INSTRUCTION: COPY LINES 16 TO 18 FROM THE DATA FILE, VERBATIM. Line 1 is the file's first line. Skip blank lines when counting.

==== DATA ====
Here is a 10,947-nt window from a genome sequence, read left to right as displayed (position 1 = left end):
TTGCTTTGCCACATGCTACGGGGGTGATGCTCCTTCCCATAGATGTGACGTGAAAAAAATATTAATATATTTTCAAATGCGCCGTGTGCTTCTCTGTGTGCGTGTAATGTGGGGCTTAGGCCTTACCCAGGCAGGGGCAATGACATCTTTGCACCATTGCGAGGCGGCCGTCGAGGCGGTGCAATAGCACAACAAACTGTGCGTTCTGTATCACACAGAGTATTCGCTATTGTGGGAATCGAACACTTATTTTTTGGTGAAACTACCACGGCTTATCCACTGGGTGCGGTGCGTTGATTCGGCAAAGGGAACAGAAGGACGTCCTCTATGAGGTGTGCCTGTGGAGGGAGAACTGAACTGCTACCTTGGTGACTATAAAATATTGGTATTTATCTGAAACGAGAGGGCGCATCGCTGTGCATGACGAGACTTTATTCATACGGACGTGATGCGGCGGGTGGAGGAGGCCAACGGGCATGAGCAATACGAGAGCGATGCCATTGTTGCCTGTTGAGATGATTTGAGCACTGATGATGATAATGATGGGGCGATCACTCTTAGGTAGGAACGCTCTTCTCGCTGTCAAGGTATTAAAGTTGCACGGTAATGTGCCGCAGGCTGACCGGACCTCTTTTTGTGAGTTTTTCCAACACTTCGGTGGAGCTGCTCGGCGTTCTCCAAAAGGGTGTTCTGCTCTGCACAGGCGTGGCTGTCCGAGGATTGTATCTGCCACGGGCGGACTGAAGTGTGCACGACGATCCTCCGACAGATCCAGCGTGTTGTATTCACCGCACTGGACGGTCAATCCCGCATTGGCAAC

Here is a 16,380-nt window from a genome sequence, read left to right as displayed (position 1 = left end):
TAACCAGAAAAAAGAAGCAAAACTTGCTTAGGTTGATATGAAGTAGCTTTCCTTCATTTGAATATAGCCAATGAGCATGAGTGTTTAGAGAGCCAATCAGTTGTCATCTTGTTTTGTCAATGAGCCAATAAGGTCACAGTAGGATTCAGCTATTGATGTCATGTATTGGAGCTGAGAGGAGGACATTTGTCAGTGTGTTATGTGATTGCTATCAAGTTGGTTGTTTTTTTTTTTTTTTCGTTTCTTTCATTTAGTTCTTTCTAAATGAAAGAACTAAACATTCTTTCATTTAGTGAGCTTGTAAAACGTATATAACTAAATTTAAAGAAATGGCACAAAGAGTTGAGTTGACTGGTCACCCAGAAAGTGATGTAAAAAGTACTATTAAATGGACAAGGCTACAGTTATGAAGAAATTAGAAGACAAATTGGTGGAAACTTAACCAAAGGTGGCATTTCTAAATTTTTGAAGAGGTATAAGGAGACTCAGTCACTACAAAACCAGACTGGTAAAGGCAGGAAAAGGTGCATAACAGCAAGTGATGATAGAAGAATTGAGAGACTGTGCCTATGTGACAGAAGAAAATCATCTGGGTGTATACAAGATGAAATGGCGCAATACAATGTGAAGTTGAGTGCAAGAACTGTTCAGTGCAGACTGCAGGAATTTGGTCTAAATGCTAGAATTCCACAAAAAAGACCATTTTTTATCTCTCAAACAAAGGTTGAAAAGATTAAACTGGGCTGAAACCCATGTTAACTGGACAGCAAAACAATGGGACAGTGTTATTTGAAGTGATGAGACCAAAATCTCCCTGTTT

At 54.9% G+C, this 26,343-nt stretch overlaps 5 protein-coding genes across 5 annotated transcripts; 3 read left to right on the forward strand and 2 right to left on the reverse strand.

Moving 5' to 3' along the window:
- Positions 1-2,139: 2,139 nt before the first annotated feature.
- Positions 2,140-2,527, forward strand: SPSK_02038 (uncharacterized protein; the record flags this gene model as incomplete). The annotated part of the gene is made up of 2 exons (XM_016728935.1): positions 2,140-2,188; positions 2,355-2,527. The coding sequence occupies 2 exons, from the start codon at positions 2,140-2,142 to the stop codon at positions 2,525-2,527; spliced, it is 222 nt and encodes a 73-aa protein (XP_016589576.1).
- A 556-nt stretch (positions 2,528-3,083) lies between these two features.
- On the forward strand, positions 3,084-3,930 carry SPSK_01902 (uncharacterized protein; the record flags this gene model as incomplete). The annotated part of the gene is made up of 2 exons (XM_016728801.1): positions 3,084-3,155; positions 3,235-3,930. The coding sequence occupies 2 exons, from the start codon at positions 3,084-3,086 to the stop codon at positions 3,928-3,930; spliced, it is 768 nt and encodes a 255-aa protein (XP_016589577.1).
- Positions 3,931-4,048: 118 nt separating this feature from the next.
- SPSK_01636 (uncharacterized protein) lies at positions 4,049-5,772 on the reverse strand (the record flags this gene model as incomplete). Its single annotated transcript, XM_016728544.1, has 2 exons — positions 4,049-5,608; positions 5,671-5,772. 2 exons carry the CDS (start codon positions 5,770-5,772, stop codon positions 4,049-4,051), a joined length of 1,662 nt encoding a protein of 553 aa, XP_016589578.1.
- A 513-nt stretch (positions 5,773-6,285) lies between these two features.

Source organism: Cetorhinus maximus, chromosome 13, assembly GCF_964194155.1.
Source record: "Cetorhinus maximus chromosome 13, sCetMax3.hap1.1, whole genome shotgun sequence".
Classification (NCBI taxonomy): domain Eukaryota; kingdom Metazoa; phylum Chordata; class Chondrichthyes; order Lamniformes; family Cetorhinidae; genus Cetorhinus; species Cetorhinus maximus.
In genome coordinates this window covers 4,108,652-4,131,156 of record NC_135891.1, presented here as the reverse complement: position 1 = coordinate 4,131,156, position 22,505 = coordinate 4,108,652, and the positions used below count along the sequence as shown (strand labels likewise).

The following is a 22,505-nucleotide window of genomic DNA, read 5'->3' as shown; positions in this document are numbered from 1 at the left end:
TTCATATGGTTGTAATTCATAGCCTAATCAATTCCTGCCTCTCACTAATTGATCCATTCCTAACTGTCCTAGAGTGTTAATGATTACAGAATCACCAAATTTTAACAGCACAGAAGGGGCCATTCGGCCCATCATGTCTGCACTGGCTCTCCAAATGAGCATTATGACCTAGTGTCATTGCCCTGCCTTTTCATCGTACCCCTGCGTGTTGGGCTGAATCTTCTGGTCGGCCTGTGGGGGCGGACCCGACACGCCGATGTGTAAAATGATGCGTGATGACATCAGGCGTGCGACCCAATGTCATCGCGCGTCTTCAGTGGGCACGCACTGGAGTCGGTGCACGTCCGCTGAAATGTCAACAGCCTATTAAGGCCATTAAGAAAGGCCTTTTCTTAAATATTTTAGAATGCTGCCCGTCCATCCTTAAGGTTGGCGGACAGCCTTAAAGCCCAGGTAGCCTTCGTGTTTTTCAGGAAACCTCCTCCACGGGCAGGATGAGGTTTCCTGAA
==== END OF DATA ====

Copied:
Classification (NCBI taxonomy): domain Eukaryota; kingdom Metazoa; phylum Chordata; class Chondrichthyes; order Lamniformes; family Cetorhinidae; genus Cetorhinus; species Cetorhinus maximus.
In genome coordinates this window covers 4,108,652-4,131,156 of record NC_135891.1, presented here as the reverse complement: position 1 = coordinate 4,131,156, position 22,505 = coordinate 4,108,652, and the positions used below count along the sequence as shown (strand labels likewise).

The following is a 22,505-nucleotide window of genomic DNA, read 5'->3' as shown; positions in this document are numbered from 1 at the left end: